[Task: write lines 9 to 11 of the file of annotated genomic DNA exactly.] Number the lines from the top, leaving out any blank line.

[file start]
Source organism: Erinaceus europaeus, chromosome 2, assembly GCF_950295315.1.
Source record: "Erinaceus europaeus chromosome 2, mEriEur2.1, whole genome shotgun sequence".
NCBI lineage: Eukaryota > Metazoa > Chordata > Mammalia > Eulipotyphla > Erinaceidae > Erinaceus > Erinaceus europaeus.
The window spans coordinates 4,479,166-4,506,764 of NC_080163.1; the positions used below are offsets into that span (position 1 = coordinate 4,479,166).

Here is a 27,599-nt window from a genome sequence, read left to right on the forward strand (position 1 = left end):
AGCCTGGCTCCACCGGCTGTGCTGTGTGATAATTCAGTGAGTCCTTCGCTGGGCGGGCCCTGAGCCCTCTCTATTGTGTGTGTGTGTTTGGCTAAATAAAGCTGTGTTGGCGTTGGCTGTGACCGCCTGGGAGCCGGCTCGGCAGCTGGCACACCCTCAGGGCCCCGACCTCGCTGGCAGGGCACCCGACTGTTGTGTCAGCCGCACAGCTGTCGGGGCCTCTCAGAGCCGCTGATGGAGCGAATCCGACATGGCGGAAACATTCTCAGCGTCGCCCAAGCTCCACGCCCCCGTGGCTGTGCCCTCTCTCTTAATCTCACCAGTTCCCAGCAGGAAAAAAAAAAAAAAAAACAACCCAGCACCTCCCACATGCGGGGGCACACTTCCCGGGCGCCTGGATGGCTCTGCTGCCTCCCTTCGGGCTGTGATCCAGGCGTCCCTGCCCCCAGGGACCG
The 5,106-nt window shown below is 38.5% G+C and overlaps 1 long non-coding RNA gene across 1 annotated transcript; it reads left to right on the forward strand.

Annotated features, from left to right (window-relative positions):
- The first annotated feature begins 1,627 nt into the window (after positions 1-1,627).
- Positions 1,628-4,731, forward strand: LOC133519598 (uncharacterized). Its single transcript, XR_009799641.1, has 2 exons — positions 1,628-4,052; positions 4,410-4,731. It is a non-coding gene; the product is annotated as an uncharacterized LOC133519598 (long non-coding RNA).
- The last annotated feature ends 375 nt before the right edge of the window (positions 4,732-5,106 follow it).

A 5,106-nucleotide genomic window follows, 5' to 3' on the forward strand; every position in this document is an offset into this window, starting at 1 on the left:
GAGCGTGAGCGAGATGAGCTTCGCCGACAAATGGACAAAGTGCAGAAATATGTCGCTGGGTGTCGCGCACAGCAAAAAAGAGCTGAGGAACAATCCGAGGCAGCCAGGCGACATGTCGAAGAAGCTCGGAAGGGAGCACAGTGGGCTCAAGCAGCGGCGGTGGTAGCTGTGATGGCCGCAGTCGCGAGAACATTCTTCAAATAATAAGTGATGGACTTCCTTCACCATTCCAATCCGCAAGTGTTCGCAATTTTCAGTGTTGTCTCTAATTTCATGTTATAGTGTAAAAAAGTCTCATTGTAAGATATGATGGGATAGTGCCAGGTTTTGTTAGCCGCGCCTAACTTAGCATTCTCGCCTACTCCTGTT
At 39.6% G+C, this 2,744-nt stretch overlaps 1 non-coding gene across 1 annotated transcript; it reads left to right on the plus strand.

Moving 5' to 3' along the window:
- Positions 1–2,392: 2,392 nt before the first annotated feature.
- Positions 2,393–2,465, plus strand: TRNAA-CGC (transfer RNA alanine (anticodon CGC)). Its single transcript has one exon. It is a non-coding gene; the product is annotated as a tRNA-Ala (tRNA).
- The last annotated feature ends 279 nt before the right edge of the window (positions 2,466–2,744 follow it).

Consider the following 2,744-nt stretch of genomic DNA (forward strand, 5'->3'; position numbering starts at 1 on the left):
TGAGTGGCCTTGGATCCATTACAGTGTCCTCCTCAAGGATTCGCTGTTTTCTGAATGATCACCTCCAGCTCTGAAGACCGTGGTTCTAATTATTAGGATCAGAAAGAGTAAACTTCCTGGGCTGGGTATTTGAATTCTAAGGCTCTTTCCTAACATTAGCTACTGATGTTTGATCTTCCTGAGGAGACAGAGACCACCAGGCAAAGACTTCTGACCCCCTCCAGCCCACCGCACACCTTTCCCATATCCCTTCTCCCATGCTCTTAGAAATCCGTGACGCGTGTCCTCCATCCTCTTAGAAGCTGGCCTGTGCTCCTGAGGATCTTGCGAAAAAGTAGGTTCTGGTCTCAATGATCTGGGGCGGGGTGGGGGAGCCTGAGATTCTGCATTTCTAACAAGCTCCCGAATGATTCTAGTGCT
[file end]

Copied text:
- The first annotated feature begins 1,627 nt into the window (after positions 1-1,627).
- Positions 1,628-4,731, forward strand: LOC133519598 (uncharacterized). Its single transcript, XR_009799641.1, has 2 exons — positions 1,628-4,052; positions 4,410-4,731. It is a non-coding gene; the product is annotated as an uncharacterized LOC133519598 (long non-coding RNA).
- The last annotated feature ends 375 nt before the right edge of the window (positions 4,732-5,106 follow it).